2 stars The 1980's were not the greatest time for Miles Davis, and like many seasoned jazz artists were doing at the time, he exchanged his ambitious musical attitude for a much more safe eighties' pop-jazz sound. You're Under Arrest is one of the low points in the trumpeter's vast discography, and even though there are a few decent numbers here, the album as a whole comes across as pretty uninspired and safe. Miles Davis lets his genius shine through occasionally, but not nearly enough to justify a purchase for those who aren't die-hard fans of his music. You're Under Arrest is not a bad album in my opinion, but it's so formulaic and generic that I can only recommend it to people who've already heard the vast majority of Miles's discography.

Even though this is first and foremost a commercial-tinged eighties' pop-jazz album, You're Under Arrest does actually vary quite a bit from track to track. The funky "One Phone Call/Street Scenes" opens up the album, only to be followed up by the (surprisingly enjoyable) cover of Michael Jackson's pop tune "Human Nature". On this album, you'll also find a cover of Cyndi Lauper's "Time After Time", as well as some pretty good fusion in the title track. While the entire album is inoffensive and pretty catchy, it lacks any truly spectacular moments and I'm left with a rather lukewarm feeling when the CD ends. There just isn't anything all that powerful or special here, and the shallow songwriting fails to impress me aside from its initial "catchiness".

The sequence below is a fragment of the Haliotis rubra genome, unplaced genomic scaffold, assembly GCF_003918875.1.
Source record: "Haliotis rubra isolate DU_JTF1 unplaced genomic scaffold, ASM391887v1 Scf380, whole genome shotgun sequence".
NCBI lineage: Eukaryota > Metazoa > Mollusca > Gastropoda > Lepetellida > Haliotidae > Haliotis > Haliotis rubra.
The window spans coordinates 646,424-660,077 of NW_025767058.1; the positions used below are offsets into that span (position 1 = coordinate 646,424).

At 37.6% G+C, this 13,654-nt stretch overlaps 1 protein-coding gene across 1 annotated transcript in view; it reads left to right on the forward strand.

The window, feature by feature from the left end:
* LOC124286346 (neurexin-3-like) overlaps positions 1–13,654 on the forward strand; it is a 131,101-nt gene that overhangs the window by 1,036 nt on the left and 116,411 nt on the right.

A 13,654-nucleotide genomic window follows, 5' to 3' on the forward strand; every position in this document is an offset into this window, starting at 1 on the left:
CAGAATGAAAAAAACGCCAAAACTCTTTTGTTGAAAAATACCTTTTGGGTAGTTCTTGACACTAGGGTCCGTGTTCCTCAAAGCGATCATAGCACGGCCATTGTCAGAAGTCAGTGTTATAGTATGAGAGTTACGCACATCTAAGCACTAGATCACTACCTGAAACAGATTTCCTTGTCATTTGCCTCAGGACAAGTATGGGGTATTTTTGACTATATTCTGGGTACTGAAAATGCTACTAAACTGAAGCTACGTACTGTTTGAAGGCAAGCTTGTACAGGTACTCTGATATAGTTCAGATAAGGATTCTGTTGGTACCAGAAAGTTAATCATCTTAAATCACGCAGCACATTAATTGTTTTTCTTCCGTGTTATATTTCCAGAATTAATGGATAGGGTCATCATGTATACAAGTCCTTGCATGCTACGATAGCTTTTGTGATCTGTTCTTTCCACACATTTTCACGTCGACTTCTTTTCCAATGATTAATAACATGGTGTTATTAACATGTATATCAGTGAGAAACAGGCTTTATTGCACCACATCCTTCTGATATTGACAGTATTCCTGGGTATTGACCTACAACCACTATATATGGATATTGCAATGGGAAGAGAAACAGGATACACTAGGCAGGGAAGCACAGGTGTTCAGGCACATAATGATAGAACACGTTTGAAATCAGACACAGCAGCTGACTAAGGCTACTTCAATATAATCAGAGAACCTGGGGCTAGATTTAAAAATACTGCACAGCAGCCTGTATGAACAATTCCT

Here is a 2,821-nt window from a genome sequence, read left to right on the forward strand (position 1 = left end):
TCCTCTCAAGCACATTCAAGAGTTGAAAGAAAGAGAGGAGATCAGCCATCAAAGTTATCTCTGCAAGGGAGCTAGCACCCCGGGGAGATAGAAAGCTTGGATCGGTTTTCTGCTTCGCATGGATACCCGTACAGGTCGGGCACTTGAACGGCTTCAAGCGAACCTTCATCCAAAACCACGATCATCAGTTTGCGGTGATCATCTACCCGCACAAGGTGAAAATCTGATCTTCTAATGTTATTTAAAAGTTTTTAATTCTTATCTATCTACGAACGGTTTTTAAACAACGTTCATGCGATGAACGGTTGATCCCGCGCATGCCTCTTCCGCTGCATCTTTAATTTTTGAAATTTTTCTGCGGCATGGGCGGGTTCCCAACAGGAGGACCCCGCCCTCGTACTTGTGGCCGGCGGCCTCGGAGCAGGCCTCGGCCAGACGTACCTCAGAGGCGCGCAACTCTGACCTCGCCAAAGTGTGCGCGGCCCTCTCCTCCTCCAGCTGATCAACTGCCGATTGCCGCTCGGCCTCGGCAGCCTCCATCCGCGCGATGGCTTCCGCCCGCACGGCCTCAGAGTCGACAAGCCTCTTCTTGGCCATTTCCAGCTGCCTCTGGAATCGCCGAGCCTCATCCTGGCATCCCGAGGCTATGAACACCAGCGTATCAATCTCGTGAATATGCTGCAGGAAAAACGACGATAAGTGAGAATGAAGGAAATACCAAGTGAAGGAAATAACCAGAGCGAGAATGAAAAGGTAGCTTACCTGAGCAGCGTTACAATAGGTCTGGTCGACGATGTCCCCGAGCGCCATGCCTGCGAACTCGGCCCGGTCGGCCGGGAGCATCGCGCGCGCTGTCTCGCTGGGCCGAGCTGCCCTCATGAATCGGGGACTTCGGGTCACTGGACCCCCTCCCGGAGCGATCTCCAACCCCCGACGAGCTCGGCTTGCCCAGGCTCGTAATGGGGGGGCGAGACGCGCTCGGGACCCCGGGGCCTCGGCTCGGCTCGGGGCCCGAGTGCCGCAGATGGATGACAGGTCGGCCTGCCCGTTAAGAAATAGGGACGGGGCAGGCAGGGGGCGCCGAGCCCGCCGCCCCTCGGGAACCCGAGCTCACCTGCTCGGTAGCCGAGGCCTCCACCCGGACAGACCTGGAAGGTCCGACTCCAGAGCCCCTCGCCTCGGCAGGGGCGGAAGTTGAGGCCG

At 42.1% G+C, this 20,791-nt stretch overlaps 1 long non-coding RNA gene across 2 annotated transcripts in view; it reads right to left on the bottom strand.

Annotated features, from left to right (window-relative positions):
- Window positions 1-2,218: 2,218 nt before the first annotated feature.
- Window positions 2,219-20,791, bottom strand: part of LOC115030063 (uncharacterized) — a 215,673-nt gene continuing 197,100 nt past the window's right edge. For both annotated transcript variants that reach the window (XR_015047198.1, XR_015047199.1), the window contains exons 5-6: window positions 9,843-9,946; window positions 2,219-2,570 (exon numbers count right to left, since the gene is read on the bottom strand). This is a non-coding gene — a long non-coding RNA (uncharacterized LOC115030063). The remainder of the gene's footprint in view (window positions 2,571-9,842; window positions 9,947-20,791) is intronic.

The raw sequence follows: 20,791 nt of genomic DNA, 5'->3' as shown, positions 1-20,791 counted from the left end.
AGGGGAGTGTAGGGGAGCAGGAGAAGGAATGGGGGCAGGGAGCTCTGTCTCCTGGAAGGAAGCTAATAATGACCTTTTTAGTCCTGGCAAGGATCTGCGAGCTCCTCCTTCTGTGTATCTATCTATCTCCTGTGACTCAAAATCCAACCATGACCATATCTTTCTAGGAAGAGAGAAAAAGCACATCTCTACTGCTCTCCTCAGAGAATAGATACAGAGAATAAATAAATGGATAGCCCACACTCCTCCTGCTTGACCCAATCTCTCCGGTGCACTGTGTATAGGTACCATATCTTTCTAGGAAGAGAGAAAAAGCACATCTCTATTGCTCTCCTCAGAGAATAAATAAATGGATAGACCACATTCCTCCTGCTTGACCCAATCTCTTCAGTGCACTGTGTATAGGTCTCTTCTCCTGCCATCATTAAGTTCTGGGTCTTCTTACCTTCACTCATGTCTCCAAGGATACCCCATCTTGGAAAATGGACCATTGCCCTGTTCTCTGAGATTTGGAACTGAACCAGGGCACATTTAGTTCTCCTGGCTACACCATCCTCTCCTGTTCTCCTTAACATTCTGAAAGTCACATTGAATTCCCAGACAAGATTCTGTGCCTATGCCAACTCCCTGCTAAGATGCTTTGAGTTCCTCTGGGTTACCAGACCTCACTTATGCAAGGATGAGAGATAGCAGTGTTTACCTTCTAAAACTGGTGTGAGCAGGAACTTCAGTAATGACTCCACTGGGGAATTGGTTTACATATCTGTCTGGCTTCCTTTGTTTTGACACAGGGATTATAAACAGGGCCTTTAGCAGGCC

Maybe part of the reason why You're Under Arrest sounds so uninspired is the weak production; cheesy synth tones, generic eighties' drums, and a rather weak mix all plague the album. Factor in the unadventurous songwriting and you have an album that sounds pretty safe and clichéd to these ears.

You're Under Arrest is often cited as one of the weakest Davis albums out there, and it's not that difficult to understand why after giving it a few spins. Even though the excellent musicianship and decent songwriting save the album from being terrible, the music is just so uninspired and clichéd that it's difficult for me to regard this as part of Miles Davis's essential canon. Still, You're Under Arrest is not a terrible purchase for die-hard fans of Miles Davis and eighties' jazz music so I guess 2.5 stars are deserved. You're probably best off purchasing almost every other Miles album before this one, though.